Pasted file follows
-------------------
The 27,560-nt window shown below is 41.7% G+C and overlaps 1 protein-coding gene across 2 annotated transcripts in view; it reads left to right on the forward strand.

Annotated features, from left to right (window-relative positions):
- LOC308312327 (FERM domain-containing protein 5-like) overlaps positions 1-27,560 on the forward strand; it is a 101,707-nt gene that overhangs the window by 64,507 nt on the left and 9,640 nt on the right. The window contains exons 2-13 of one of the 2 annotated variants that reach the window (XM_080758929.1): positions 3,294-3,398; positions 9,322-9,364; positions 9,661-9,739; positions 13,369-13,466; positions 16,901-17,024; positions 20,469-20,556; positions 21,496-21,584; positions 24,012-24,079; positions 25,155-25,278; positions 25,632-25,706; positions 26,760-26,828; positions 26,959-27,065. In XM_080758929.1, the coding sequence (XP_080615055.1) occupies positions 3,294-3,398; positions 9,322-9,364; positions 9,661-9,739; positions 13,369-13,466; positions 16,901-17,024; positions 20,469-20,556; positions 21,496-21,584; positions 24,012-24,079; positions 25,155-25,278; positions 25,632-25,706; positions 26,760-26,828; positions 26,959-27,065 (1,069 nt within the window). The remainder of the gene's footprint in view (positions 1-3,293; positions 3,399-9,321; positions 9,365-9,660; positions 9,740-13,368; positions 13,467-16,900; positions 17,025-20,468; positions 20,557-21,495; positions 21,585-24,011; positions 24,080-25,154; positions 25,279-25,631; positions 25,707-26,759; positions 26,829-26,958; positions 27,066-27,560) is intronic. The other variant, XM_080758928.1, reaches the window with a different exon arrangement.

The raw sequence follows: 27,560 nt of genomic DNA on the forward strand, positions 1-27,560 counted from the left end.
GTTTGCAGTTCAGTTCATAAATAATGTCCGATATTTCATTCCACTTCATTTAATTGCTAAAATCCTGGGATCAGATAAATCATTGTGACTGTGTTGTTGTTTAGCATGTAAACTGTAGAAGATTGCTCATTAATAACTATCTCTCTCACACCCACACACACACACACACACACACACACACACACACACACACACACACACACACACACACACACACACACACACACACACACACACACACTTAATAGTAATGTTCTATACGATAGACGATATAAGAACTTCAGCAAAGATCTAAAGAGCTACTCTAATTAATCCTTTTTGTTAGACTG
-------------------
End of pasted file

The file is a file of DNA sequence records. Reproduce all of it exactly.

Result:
The 27,560-nt window shown below is 41.7% G+C and overlaps 1 protein-coding gene across 2 annotated transcripts in view; it reads left to right on the forward strand.

Annotated features, from left to right (window-relative positions):
- LOC308312327 (FERM domain-containing protein 5-like) overlaps positions 1-27,560 on the forward strand; it is a 101,707-nt gene that overhangs the window by 64,507 nt on the left and 9,640 nt on the right. The window contains exons 2-13 of one of the 2 annotated variants that reach the window (XM_080758929.1): positions 3,294-3,398; positions 9,322-9,364; positions 9,661-9,739; positions 13,369-13,466; positions 16,901-17,024; positions 20,469-20,556; positions 21,496-21,584; positions 24,012-24,079; positions 25,155-25,278; positions 25,632-25,706; positions 26,760-26,828; positions 26,959-27,065. In XM_080758929.1, the coding sequence (XP_080615055.1) occupies positions 3,294-3,398; positions 9,322-9,364; positions 9,661-9,739; positions 13,369-13,466; positions 16,901-17,024; positions 20,469-20,556; positions 21,496-21,584; positions 24,012-24,079; positions 25,155-25,278; positions 25,632-25,706; positions 26,760-26,828; positions 26,959-27,065 (1,069 nt within the window). The remainder of the gene's footprint in view (positions 1-3,293; positions 3,399-9,321; positions 9,365-9,660; positions 9,740-13,368; positions 13,467-16,900; positions 17,025-20,468; positions 20,557-21,495; positions 21,585-24,011; positions 24,080-25,154; positions 25,279-25,631; positions 25,707-26,759; positions 26,829-26,958; positions 27,066-27,560) is intronic. The other variant, XM_080758928.1, reaches the window with a different exon arrangement.

The raw sequence follows: 27,560 nt of genomic DNA on the forward strand, positions 1-27,560 counted from the left end.
GTTTGCAGTTCAGTTCATAAATAATGTCCGATATTTCATTCCACTTCATTTAATTGCTAAAATCCTGGGATCAGATAAATCATTGTGACTGTGTTGTTGTTTAGCATGTAAACTGTAGAAGATTGCTCATTAATAACTATCTCTCTCACACCCACACACACACACACACACACACACACACACACACACACACACACACACACACACACACACACACACACACACACACACACACACACACTTAATAGTAATGTTCTATACGATAGACGATATAAGAACTTCAGCAAAGATCTAAAGAGCTACTCTAATTAATCCTTTTTGTTAGACTG